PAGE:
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fathom88

Exeception Handling Best Practice

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Here is newbie question. When should one use expection handling? When is it OK to simply do a check and return an error code. int DoSomething(CSomeClass *pClass) { int Error; if(!pClass) { //do somethig Error = 0; } else { Error = -456565; } return(Error); } Or void DoSomething(CSomeClass *pClass) { assert(!pClass) { //do somethig } return; } What is the best practice?

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It's kind of tough to call. Exceptions, as the name suggests, are supposed to signal 'exceptional' circumstances. If it is reasonable to expect something to fail, then an exception's not a great plan and you should use an error code instead. However, if - in a good codebase, where everything is being done correctly, the system is assumed to have been appropriately configured, etc - you encounter a situation that's really unlikely to happen, something that challenges the assumptions you're making, then an exception is probably warranted.

Assertions generally fall into the second case, though I think you may want to pop up a dialog or something first that gives the developer an opportunity to break to the debugger (DebugBreak(), or __asm int 3;) and examine the reasons for the assertion having failed. If that dialog is dismissed or not present and the code can't continue then throwing an appropriate exception in many cases would seem fine to me.

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A general comment is that I generally find exceptions more useful for debugging rather than recovery.

So, as superpig said, if it's something can be expected to be typical and is-not-an-error, then by all means, it's probably a bad candidate for an exception. A simple example is reading a file and finding the end of the file. Every file will have an end of file, so an exception should not be used in this circumstance. Some not-so-well-respected IO systems that I can think of have used exceptions for this, but it really damaged the design, IMHO.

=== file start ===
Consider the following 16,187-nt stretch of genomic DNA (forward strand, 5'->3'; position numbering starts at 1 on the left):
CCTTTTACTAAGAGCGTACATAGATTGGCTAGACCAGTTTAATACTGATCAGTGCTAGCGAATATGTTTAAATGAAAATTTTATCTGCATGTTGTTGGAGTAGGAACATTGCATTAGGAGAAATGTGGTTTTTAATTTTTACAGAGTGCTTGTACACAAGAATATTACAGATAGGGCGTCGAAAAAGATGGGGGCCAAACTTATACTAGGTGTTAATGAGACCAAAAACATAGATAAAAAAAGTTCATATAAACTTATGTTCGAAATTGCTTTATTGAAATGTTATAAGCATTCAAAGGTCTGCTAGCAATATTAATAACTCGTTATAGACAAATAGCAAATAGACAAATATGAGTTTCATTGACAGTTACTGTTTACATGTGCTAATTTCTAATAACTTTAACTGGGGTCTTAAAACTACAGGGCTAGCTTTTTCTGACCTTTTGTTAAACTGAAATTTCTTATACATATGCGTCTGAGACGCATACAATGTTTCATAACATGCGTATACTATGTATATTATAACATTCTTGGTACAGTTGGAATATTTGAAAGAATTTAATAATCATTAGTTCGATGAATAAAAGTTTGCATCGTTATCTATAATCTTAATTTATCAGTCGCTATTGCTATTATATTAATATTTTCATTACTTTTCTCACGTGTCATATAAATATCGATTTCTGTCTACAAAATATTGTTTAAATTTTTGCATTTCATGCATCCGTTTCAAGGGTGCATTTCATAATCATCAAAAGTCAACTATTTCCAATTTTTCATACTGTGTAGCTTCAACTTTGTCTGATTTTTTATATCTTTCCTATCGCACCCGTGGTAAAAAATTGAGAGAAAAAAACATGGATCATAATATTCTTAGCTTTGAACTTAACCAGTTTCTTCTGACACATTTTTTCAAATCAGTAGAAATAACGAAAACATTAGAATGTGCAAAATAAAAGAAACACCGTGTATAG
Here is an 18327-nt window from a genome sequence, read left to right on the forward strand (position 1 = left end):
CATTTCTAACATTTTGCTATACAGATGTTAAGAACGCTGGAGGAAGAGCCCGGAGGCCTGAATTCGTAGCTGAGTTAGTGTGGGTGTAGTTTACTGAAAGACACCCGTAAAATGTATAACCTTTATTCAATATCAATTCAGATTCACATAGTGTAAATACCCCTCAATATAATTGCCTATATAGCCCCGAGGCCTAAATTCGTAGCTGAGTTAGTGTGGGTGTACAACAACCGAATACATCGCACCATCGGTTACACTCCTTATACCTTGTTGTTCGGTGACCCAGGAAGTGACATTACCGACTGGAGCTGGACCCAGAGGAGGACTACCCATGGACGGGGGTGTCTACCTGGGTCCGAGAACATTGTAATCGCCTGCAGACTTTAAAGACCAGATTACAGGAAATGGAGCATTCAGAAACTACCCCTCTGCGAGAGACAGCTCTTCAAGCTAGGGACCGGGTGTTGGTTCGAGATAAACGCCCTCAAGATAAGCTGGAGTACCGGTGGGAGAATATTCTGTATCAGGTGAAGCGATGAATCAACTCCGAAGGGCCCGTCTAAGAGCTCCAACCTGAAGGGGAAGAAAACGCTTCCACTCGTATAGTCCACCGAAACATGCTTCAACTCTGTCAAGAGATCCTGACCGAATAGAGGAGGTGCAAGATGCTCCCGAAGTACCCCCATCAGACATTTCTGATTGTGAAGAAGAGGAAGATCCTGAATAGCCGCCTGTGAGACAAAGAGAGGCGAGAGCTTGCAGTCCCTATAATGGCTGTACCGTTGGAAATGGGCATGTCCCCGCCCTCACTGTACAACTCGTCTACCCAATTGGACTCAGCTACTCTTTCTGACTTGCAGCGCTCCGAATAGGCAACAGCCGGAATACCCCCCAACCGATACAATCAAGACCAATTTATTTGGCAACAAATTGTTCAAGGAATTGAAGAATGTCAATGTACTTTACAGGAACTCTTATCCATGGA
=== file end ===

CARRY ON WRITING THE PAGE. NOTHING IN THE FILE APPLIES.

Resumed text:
So, taking the converse, it's a good candidate for an exception if the error is something pretty bad, like the graphics system failed to initialize. Of course, there are also borderline cases where some clients might want an exception (fatal in their case) and some wouldn't. In these cases, I throw an exception, but have given another method to do a check first.

As a general semantic idea, to me if you do a check, you're asking for the state of something and thus it's not an exception. However, if you're saying perform an operation, and it's unable to, then often those are exceptions. So, let's say something like this:


// No exception for this one, since we're asking
bool checkIfAbleToInitializeGraphicsSystem();

// Definitely an exception for this one, since we're telling and it failed
IGraphicsSystem* initalizeGraphicsSystem();



That's the way I've done it in the past. I know most people worry about overuse of exceptions, and this is a valid concern. Personally I worry about underuse. You will often find that use of exceptions can make code cleaner, as long as you document the methods that have the potential to throw an exception.

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You should use assertions when the condition being tested should never occur and your program won't be able to handle it. I.e. running into an assertion should be a bug.